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Boycotts and Brands in Public Relations

The social activism stratagem isn’t new; boycotts have been the choice of consumers who want to voice their opinions via their pocketbooks for as long as brands have existed. But in today’s hyper-connected world, the impact a boycott can have on a brand has grown exponentially. One misstep can lead to an avalanche of protest – both on- and off-line – that can wreak havoc on a brand’s reputation, not to mention its bottom line.

To the consumer, brands are people and people are brands. Therefore, consumers apply the same expectations they have of people to brands. According to a May 2018 report in ADWEEK, nearly 89 percent of Gen Z says they’re only loyal to brands that share their values. And the insights from the 2017 Earned Brand Report from Edelman indicate that preference isn’t unique to Gen Z. Consider this:

  • 57% of all consumers are more likely to buy from or boycott a brand because of its stance on a social or political issue.
  • 30% are more likely to make purchase decisions about a brand based on a brand’s beliefs than they were just three years ago.
  • 67% purchased a brand for the first time because of its stance on a touchy social issue.
  • 65% wouldn’t buy a brand due to its silence on an issue.
  • 23% said they are willing to pay more for that brand’s products
  • 48% would advocate and defend the brand
  • 51% would be loyal to the brand, buying it exclusively and more frequently.

The blurred line between brand and person can lead to a brand getting swept up in the controversy around not only social issues, but also individuals associated with the brand. For example, when Facebook and its CEO, Mike Zuckerberg, come under fire, the brand takes a beating in the stock market. More significantly, they lose the trust of thousands of their users. Financial gain can be recovered; earning back the trust of consumers who felt wronged is next to impossible.

A reputable communications agency with strong experience in crisis management and public affairs can help a brand weather the storm, navigate the choppy waters that surround it, and arrive on the other side of the situation intact. As an industry colleague shared in a blog post, activists will do anything to bring attention to their cause, including vandalizing a brand’s identity through social media networks, advertising, direct mail and grassroots efforts through which they can reach and activate their supporters. If left unchecked, activist groups can control the conversation, putting the brand in a defensive position.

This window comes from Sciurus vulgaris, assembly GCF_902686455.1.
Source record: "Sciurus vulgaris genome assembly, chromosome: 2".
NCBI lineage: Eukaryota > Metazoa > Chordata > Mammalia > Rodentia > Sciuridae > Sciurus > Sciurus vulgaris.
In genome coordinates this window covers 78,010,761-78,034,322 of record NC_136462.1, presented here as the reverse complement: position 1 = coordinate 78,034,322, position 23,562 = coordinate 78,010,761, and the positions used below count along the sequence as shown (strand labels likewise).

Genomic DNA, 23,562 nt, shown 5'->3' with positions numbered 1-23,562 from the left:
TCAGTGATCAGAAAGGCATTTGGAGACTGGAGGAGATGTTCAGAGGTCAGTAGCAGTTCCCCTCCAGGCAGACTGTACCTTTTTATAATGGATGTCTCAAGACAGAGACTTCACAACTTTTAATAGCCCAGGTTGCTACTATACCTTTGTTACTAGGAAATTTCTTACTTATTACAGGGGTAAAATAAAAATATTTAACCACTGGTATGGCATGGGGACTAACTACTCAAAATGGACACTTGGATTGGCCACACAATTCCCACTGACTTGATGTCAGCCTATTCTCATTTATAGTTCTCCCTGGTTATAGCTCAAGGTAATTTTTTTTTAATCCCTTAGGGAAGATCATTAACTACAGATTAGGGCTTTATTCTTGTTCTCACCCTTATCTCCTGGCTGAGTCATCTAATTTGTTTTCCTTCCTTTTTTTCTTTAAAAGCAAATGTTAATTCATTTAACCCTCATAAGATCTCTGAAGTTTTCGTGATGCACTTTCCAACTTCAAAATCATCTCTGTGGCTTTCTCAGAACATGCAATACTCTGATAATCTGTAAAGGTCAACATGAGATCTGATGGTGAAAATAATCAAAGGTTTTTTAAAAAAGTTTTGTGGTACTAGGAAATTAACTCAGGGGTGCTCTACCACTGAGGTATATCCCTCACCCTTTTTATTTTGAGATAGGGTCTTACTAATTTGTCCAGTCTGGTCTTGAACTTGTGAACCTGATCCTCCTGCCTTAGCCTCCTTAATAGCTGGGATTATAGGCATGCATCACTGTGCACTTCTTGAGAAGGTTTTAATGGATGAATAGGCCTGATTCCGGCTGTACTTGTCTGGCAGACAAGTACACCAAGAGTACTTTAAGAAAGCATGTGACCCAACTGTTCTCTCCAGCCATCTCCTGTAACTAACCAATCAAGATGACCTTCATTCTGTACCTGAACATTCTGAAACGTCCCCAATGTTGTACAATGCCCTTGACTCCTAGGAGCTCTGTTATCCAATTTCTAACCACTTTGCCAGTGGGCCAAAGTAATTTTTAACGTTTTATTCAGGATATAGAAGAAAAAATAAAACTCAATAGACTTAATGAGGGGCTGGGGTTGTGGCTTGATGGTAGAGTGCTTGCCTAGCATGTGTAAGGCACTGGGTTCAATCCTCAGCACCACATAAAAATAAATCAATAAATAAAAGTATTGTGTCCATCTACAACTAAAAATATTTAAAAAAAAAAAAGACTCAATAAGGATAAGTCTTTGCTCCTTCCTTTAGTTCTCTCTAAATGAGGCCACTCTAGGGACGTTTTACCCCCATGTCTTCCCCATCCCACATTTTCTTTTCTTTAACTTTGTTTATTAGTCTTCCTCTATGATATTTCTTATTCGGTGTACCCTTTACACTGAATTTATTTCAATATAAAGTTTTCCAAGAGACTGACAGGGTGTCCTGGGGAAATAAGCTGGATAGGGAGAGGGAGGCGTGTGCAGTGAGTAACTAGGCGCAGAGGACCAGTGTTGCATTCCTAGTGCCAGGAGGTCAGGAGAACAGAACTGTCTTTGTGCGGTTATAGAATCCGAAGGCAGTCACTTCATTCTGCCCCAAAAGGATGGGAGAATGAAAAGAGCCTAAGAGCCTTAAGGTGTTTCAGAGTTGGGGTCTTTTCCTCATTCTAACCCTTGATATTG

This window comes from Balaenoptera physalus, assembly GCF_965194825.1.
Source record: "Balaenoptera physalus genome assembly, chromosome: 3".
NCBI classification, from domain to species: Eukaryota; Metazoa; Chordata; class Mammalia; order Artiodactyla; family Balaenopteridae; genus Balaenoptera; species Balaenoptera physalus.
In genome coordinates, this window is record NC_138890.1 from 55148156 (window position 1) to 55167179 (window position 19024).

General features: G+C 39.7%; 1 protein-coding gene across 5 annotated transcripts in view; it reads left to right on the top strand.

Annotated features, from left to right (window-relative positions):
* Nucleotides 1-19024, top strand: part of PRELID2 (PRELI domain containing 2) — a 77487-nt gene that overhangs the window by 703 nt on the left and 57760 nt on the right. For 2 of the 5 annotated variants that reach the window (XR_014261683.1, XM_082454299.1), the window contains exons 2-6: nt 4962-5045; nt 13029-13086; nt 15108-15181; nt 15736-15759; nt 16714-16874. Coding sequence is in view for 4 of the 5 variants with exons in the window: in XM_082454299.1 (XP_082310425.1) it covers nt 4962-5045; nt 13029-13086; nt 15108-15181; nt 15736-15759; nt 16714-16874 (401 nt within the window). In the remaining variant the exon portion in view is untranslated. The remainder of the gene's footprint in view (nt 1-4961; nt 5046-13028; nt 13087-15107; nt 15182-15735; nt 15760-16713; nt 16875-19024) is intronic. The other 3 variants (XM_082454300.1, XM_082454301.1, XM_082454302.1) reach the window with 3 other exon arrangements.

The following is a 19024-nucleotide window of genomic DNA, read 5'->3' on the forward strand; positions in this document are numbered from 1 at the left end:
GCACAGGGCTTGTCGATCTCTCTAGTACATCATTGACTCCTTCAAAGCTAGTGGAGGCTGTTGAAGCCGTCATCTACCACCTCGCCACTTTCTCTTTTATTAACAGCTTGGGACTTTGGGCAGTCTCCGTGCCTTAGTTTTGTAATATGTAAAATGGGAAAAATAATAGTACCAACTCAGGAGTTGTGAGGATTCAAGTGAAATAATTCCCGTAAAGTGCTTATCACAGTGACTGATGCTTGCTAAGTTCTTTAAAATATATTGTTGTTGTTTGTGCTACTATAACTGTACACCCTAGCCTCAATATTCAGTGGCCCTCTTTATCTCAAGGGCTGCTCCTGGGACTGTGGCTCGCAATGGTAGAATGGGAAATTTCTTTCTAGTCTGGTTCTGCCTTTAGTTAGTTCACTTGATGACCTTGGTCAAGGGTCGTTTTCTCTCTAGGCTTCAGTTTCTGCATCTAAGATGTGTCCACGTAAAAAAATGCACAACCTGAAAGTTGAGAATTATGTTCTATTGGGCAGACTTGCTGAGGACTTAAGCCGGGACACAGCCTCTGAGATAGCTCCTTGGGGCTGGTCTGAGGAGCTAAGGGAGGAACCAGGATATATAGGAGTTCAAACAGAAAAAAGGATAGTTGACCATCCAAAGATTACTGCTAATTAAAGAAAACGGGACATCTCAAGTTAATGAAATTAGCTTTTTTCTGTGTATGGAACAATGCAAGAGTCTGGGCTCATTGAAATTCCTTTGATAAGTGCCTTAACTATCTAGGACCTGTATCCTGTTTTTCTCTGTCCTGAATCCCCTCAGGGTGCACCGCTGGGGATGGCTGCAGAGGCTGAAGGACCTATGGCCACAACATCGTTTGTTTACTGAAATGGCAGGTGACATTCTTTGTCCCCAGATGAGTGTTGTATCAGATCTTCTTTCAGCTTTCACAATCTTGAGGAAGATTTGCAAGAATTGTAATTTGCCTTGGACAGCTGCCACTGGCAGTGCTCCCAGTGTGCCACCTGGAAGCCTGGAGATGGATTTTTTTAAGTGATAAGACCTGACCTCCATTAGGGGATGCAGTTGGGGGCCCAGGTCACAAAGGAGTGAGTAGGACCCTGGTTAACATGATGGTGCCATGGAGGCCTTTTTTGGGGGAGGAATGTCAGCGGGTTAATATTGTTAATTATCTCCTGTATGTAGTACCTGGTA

With some foresight and smart planning completed long before it is needed, brands can either avoid a boycott altogether, mitigate the damage or even manage the situation to the brand’s benefit. If you aren’t using these three baseline tactics to protect your organization, carve out some time immediately to implement them and be watchful. The tide of public opinion can turn quickly.

Keep your enemy close.

The adage, “Keep your friends close and your enemies closer,” is valuable. Pay attention to any group or individual you consider to be unfriendly (or potentially unfriendly) to your organization. You want to be aware of their top concerns and looped in on discussions and social media chatter related to those concerns. Follow their social media accounts, sign up for their newsletters and take advantage of all the ways in which they communicate with their supporters.

Keep your eyes open.

Stay abreast of the news and current trending topics related to your industry so you can anticipate potentially negative developments well ahead of time. More importantly, sign up for Google Alerts to get email notices when the key words and phrases, names and relevant trends that you specify appear in online news or other content.

Keep your communication plan fresh.

If you don’t have a plan for how to handle a business crisis, get one in place immediately. Once a plan is in place, revisit it at least once a year. Make sure your strategies are sound, your staff is properly trained and your key messages are on point.

We are surrounded by innumerable perspectives and opinions, and the damage a boycott can have on a brand can be staggering. It can unravel years of consumer preference, goodwill and market share. Your best defense is to be prepared and be attentive.

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